This combines something’s that would be asked for on Trade. A ROW, preemption, etc. but with the benefit of no pinch points also serves a neglected part of uptown and could help attract development on North Tryon to help fill the gap that exists there. Charlotte also owns a lot of land around there. Might even get Mr.Levine to get his act together. Just makes a lot of sense to me to do it this way. Doesn’t anyone agree? The outskirts of uptown seems sloppy and conceding. Transit should be at the center of neighborhoods not running next to a highway at best. It will already hug independence blvd for a significant stretch.

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I think the LPA as is shown (previously) is the best case scenario, Hitting Gateway and moving through 4th & 1st Wards bringing growth, being Grade Separated and having manageable curves so speed wouldn’t decrease as much. That being said - I’m much more concerned about the future of how anything Silver Line related would be funded.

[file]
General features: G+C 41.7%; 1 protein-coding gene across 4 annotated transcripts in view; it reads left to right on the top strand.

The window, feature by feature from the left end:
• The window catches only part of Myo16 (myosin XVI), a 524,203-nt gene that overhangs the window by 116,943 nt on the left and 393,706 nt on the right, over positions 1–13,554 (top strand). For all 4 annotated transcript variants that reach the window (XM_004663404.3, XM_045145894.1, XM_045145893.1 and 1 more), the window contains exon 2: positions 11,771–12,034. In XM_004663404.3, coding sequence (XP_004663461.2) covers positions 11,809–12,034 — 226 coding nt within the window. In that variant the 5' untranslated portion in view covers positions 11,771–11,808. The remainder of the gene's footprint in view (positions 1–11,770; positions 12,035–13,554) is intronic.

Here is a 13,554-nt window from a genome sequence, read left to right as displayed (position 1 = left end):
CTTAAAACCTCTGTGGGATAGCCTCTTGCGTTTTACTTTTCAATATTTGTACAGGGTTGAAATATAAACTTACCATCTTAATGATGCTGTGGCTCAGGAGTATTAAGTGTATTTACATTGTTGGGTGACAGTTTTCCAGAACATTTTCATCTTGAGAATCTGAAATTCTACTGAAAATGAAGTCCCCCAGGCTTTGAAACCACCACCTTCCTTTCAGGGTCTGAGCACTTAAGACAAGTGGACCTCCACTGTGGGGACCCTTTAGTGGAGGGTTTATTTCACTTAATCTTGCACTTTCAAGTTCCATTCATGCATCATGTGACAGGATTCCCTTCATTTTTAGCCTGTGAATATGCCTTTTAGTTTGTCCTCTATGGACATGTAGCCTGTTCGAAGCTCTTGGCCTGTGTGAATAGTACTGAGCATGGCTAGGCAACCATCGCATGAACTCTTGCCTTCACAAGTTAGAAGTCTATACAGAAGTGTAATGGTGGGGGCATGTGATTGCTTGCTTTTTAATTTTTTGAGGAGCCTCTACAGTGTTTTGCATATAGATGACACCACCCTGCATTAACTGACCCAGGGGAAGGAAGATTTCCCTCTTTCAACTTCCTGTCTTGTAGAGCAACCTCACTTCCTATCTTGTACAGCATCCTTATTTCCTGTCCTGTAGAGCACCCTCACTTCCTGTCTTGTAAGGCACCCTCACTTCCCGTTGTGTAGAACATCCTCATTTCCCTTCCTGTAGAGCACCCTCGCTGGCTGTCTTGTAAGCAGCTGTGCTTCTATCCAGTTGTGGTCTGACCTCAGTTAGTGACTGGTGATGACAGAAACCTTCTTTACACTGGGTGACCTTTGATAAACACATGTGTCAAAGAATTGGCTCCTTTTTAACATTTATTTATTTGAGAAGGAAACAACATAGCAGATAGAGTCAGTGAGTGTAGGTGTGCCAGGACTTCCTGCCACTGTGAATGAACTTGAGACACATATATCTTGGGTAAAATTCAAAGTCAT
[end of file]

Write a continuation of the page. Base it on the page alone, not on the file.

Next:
Also - WTH happened to any talk of expanding the Blue Line down to Ballantyne (5 to 5.5 miles) and lengthening southern Blue Line  stations to 3-Car Capacity.  Do both those things need a funding/tax referendum or can they be funded through current mechanisms?

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1 hour ago, Hushpuppy321 said:

Do both those things need a funding/tax referendum or can they be funded through current mechanisms?

The Ballantyne extension will be much too expensive for CATS to pay for using federal grants and the current sales tax. It will need to be packaged into any tax increase vote to get support from down there. [it will cost around $500 million at the, now quaint, BLE costs per mile]